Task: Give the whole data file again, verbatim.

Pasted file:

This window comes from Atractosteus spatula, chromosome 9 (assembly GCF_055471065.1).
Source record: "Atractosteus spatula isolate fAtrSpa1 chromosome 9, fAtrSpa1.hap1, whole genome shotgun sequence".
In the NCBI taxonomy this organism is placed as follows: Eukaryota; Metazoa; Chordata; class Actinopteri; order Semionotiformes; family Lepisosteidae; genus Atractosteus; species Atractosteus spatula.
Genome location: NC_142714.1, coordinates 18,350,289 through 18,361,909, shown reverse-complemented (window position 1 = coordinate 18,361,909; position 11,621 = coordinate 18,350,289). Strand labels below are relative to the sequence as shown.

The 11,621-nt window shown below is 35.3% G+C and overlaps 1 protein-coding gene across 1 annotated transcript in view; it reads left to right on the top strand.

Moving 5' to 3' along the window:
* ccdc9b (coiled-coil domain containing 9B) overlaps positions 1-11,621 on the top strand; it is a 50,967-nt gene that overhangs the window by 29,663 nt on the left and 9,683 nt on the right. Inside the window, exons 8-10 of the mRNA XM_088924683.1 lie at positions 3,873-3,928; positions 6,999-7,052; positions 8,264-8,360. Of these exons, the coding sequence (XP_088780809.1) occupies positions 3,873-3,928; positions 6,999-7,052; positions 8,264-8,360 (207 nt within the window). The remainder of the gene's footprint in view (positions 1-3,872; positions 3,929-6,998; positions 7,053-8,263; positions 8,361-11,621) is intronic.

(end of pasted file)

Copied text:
This window comes from Atractosteus spatula, chromosome 9 (assembly GCF_055471065.1).
Source record: "Atractosteus spatula isolate fAtrSpa1 chromosome 9, fAtrSpa1.hap1, whole genome shotgun sequence".
In the NCBI taxonomy this organism is placed as follows: Eukaryota; Metazoa; Chordata; class Actinopteri; order Semionotiformes; family Lepisosteidae; genus Atractosteus; species Atractosteus spatula.
Genome location: NC_142714.1, coordinates 18,350,289 through 18,361,909, shown reverse-complemented (window position 1 = coordinate 18,361,909; position 11,621 = coordinate 18,350,289). Strand labels below are relative to the sequence as shown.

The 11,621-nt window shown below is 35.3% G+C and overlaps 1 protein-coding gene across 1 annotated transcript in view; it reads left to right on the top strand.

Moving 5' to 3' along the window:
* ccdc9b (coiled-coil domain containing 9B) overlaps positions 1-11,621 on the top strand; it is a 50,967-nt gene that overhangs the window by 29,663 nt on the left and 9,683 nt on the right. Inside the window, exons 8-10 of the mRNA XM_088924683.1 lie at positions 3,873-3,928; positions 6,999-7,052; positions 8,264-8,360. Of these exons, the coding sequence (XP_088780809.1) occupies positions 3,873-3,928; positions 6,999-7,052; positions 8,264-8,360 (207 nt within the window). The remainder of the gene's footprint in view (positions 1-3,872; positions 3,929-6,998; positions 7,053-8,263; positions 8,361-11,621) is intronic.